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Tuesday, February 1, 2005

Flying without wings

Roberto Gotta

Forget Bologna's win at Milan, which saw the visitors employ the good old catenaccio approach and come away with a win which does wonders for their bid to stay up; and forget Lazio's woes in going down to a freakish goal in Reggio Calabria.

High times: The 'little aeroplane' takes flight. (NewPress/GettyImages)

Do not even consider Atalanta Ultras'(for lack of a better word) demand to have a meeting with coach Delio Rossi and some players right after the Juventus game so they might explain their poor performance, as this shameful example of mob-like mentality is all too common here (by the way, they got the meeting, but not before making it clear to a couple of TV cameramen working outside the locker rooms they had better not film any footage).

No, the biggest piece of news on Sunday was actually non-news: three Roma players scored but Vincenzo Montella was not among them. The Giallorossi's great comeback win against Messina was their third success in their last four Serie A matches since the derby defeat against Lazio, and one that lifts them within one point of Udinese, who are now currently in the fourth place that means admission to next year's Champions League.

Montella is going to be a key contributor in what coach Gigi Delneri labelled "our seventeen cup finals from now on" - the remaining Serie A matches in plain speak - but whatever that contribution in the next few weeks will be, it is unlikely Roma would be here now had it not been for Montella's wonderful season so far.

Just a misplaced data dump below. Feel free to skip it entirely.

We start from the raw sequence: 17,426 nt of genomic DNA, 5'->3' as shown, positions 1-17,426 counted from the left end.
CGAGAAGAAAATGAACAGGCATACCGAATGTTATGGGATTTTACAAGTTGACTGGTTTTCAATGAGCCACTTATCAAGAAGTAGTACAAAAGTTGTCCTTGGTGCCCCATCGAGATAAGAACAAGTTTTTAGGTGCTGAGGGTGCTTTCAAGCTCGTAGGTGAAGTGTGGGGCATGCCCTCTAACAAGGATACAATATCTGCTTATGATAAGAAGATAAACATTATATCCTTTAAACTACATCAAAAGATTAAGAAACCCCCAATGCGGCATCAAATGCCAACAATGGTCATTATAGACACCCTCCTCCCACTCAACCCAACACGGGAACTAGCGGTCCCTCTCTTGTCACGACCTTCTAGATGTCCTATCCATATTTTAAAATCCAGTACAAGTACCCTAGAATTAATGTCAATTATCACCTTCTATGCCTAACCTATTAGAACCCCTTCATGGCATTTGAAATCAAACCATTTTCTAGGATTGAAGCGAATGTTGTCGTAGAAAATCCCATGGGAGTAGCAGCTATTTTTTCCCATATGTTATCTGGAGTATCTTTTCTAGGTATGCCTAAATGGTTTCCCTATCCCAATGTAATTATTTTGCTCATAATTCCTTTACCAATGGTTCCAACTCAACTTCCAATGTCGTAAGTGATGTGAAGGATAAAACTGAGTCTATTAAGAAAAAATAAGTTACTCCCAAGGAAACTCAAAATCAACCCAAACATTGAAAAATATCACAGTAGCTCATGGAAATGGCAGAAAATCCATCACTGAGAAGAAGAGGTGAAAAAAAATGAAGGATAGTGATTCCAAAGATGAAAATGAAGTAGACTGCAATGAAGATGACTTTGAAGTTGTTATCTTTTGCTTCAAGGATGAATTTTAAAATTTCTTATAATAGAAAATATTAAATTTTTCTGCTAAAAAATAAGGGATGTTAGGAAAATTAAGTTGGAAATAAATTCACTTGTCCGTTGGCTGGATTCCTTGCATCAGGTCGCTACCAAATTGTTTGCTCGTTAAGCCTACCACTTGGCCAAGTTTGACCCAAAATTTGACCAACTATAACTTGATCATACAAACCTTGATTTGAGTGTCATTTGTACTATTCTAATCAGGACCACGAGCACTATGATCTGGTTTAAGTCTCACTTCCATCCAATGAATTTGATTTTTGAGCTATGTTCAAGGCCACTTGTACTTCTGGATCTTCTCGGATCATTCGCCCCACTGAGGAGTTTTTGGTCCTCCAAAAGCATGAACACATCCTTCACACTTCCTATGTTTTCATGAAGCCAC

His seventeen goals - that number, again - lead all scorers in Italy, bettering the idle Adriano's 14 and Shevchenko's 13 without the aid of a single penalty - Totti takes those, of course - and his form has been so brilliant that it is not unreasonable to believe he will figure prominently in Marcello Lippi's plans for the national team for the 2006 World Cup.

It would be an ironic twist of fate for the 30-year-old striker who only two years ago, in one of the darker moments of his career, had announced he was retiring from international football. He's been back in an Azzurri shirt since, playing for Lippi in the friendly against Finland, and showed the skills that had first propelled him into the limelight at 17, in the spring of 1992.

Then, Montella was thrust into the first-team at then Serie C1 Empoli by current Palermo coach Francesco Guidolin, and went on to score four goals in five matches, but soon leg injuries and a bout of viral infection clipped his wings and nearly ended his career. He missed almost two full seasons before returning for the 1994-95 campaign and netting 17 goals in 30 matches.

“ Those with a penchant for lip-reading would have blushed at the words Montella uttered at Capello after being taken off too early for his liking. ”

Despite an earlier approach by Juventus, Genoa signed him and got 21 goals in 34 Serie B matches and a promotion to Serie A in return, before city rivals Sampdoria snatched him in the summer of 1996. Three years and 54 goals later, with Samp struggling to return to the glory years of the Scudetto, Montella was on his way to Roma after another prolonged transfer deal which ultimately saw him go for a massive 25 million euros, immediately becoming the Giallorossi's top scorer with 18 goals and striking up a good understanding with Totti.

He scored 13 in 28 games in Roma's memorable run to their third Scudetto in his second year, 2000-01, despite having to play second fiddle to Gabriel Batistuta, whom he refused to give up his number 9 shirt to. He memorably clashed with coach Fabio Capello a few times, and those with a penchant for lip-reading would have blushed at the words he uttered after being taken off too early or brought on too late for his liking.